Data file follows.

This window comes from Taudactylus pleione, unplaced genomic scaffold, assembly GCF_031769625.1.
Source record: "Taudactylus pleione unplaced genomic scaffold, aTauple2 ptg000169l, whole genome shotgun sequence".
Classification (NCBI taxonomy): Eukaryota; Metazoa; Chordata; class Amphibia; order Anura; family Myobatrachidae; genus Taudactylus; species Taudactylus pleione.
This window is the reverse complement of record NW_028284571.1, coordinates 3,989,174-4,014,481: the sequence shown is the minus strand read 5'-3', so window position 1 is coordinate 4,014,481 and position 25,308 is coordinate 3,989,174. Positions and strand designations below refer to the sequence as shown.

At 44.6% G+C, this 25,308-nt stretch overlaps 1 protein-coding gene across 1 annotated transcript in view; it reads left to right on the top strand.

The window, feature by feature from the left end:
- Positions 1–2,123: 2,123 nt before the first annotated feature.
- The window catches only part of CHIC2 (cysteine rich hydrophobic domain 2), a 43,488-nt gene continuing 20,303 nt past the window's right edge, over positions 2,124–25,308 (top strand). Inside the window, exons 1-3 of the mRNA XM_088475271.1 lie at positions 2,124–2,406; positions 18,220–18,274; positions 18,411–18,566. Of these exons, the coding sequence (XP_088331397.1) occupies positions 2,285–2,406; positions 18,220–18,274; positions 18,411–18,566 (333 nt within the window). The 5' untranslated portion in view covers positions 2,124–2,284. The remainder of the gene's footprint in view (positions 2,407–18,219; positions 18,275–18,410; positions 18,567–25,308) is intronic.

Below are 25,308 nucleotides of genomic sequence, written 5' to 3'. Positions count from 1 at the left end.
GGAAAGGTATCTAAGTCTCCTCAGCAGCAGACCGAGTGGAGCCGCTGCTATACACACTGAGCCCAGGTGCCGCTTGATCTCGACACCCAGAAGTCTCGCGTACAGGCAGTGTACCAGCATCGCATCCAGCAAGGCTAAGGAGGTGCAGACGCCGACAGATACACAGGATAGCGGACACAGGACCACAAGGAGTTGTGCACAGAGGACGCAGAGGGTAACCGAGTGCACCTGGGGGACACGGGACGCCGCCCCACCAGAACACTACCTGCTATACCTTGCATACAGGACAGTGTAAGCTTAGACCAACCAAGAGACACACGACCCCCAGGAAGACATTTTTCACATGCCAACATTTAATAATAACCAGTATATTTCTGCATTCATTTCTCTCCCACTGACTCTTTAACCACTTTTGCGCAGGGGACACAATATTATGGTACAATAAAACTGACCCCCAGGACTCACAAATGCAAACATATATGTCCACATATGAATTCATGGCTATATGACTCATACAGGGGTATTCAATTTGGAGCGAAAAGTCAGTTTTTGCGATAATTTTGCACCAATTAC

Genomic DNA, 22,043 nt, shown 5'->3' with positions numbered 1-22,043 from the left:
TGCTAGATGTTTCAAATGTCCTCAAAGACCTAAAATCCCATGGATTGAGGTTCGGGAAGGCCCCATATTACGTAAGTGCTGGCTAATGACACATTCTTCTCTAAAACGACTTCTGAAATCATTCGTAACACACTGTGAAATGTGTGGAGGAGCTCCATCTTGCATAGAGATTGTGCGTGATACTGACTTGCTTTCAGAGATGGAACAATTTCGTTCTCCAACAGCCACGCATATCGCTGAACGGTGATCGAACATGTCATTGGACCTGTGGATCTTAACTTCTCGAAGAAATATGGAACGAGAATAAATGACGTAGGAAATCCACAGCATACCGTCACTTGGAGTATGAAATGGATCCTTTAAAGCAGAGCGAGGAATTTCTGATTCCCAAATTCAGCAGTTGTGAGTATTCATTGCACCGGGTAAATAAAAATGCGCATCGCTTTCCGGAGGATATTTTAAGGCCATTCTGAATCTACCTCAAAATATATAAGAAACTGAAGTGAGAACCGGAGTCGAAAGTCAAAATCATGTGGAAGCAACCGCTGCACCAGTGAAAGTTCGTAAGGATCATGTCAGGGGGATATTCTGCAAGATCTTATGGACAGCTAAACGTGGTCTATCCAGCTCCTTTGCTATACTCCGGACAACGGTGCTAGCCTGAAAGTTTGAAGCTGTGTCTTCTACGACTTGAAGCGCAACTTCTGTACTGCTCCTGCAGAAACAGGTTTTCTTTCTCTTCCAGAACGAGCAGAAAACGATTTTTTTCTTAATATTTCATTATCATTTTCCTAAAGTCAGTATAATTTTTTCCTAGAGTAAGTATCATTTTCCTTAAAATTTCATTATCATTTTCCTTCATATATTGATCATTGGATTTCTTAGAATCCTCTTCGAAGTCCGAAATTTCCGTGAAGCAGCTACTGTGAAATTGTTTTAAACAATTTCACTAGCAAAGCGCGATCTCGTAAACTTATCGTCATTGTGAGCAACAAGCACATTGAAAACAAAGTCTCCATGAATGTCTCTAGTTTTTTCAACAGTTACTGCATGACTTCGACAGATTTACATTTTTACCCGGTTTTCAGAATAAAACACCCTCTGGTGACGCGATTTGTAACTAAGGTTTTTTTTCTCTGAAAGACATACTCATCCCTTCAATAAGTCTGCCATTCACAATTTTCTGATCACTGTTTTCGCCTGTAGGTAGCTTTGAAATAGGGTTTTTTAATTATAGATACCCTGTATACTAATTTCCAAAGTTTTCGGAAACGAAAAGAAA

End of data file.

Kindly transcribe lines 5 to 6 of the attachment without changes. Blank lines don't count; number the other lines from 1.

At 44.6% G+C, this 25,308-nt stretch overlaps 1 protein-coding gene across 1 annotated transcript in view; it reads left to right on the top strand.

The window, feature by feature from the left end: